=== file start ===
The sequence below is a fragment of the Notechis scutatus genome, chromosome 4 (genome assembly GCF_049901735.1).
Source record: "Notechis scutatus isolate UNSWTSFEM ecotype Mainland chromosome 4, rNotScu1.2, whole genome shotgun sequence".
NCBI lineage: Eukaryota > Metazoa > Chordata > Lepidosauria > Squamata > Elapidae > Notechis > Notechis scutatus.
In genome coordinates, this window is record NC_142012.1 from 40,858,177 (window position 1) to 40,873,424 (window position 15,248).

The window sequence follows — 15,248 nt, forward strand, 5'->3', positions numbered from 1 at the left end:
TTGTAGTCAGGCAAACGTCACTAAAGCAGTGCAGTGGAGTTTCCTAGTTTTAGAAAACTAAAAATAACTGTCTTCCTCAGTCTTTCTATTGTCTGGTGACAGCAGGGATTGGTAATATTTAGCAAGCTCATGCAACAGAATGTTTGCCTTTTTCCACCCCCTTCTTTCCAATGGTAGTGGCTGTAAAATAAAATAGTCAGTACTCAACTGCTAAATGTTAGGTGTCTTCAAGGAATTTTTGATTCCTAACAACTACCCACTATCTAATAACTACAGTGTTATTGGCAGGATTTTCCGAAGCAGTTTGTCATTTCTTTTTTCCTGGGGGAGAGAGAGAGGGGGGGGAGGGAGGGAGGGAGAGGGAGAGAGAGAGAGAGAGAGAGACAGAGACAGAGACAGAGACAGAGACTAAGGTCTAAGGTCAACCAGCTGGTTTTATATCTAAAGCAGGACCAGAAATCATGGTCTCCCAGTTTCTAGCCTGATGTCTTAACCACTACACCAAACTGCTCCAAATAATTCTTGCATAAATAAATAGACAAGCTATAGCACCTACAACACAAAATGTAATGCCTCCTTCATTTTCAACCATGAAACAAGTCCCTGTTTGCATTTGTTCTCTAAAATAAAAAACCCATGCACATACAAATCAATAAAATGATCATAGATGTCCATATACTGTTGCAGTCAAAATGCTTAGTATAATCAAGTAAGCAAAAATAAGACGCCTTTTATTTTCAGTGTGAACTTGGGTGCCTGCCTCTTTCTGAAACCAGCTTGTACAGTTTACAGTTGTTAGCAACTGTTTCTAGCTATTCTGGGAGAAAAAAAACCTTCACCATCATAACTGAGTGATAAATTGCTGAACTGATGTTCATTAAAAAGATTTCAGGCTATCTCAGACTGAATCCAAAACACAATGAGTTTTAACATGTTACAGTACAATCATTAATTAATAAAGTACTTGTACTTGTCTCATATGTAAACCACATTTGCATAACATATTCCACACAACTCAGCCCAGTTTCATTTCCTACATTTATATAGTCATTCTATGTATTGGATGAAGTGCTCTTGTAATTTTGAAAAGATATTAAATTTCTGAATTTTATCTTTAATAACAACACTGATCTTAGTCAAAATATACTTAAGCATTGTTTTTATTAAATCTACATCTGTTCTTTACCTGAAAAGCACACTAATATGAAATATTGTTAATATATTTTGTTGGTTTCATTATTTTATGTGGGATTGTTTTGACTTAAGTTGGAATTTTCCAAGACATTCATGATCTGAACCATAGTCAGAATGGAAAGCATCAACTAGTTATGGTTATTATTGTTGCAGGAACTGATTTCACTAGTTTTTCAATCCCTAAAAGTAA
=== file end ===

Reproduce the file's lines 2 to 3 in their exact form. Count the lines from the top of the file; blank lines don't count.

Source record: "Notechis scutatus isolate UNSWTSFEM ecotype Mainland chromosome 4, rNotScu1.2, whole genome shotgun sequence".
NCBI lineage: Eukaryota > Metazoa > Chordata > Lepidosauria > Squamata > Elapidae > Notechis > Notechis scutatus.